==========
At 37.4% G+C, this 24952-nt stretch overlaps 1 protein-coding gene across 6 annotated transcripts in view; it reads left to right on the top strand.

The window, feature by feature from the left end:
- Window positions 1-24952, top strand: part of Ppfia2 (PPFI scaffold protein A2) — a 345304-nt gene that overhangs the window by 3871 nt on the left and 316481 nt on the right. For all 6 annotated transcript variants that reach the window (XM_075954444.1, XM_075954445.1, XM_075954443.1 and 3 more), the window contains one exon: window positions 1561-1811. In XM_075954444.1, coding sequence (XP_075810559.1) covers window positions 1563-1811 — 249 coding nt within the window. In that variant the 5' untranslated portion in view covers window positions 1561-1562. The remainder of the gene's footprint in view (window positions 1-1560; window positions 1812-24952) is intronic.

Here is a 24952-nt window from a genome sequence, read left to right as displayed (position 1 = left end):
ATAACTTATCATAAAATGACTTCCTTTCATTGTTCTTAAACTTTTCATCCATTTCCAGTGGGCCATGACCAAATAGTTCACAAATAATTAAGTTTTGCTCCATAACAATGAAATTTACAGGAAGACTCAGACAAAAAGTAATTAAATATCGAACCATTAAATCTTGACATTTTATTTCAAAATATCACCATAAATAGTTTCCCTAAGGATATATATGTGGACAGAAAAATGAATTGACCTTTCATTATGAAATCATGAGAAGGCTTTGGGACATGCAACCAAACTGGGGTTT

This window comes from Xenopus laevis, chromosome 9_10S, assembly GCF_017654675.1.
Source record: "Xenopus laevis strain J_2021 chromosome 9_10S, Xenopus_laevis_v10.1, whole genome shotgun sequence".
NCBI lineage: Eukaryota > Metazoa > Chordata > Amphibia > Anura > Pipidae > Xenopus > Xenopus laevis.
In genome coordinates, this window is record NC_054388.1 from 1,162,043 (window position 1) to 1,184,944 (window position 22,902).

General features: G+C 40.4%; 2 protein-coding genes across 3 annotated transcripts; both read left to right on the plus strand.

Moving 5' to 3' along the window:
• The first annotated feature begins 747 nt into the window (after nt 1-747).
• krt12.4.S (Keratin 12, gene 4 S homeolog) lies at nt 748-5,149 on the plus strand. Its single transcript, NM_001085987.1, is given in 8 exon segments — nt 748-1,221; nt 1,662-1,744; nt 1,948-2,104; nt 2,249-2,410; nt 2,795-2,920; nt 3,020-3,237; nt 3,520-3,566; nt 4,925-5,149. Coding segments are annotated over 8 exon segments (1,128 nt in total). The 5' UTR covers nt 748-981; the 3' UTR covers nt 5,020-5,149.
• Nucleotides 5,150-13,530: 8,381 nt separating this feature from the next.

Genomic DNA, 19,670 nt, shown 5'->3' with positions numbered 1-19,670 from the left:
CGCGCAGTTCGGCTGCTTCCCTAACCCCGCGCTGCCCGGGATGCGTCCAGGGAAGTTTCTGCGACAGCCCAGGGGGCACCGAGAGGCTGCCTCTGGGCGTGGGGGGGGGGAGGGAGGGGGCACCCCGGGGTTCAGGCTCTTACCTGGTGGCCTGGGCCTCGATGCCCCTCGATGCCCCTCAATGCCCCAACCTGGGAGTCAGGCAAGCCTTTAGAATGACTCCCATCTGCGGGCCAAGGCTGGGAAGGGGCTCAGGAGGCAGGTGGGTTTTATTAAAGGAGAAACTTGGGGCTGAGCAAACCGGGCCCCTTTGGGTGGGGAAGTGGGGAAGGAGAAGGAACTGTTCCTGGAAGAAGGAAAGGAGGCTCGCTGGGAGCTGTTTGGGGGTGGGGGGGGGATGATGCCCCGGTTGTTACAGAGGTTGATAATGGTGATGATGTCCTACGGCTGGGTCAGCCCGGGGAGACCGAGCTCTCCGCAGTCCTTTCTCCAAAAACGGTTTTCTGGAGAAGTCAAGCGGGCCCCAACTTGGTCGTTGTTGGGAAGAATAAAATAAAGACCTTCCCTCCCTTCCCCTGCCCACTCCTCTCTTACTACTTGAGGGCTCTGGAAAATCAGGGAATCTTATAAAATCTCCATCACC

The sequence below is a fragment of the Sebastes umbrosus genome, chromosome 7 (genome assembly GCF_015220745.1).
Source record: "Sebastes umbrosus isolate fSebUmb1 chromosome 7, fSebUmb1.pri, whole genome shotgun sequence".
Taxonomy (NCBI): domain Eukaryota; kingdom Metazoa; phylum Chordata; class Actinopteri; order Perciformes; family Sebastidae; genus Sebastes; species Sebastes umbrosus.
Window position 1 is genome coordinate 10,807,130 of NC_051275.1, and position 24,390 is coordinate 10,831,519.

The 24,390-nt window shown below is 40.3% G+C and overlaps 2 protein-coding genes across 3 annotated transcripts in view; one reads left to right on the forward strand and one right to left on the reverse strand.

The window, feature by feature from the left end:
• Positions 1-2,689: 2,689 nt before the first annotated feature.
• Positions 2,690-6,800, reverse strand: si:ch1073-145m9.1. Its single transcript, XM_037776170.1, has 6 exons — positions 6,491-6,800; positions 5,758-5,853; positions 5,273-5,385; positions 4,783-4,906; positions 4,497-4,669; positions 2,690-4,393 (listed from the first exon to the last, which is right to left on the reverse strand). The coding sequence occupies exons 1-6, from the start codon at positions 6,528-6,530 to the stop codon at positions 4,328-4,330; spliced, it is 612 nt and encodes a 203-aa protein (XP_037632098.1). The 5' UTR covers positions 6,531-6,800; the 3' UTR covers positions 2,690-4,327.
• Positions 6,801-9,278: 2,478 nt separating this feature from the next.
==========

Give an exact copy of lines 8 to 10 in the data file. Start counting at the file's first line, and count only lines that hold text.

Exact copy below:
NCBI lineage: Eukaryota > Metazoa > Chordata > Amphibia > Anura > Pipidae > Xenopus > Xenopus laevis.
In genome coordinates, this window is record NC_054388.1 from 1,162,043 (window position 1) to 1,184,944 (window position 22,902).

General features: G+C 40.4%; 2 protein-coding genes across 3 annotated transcripts; both read left to right on the plus strand.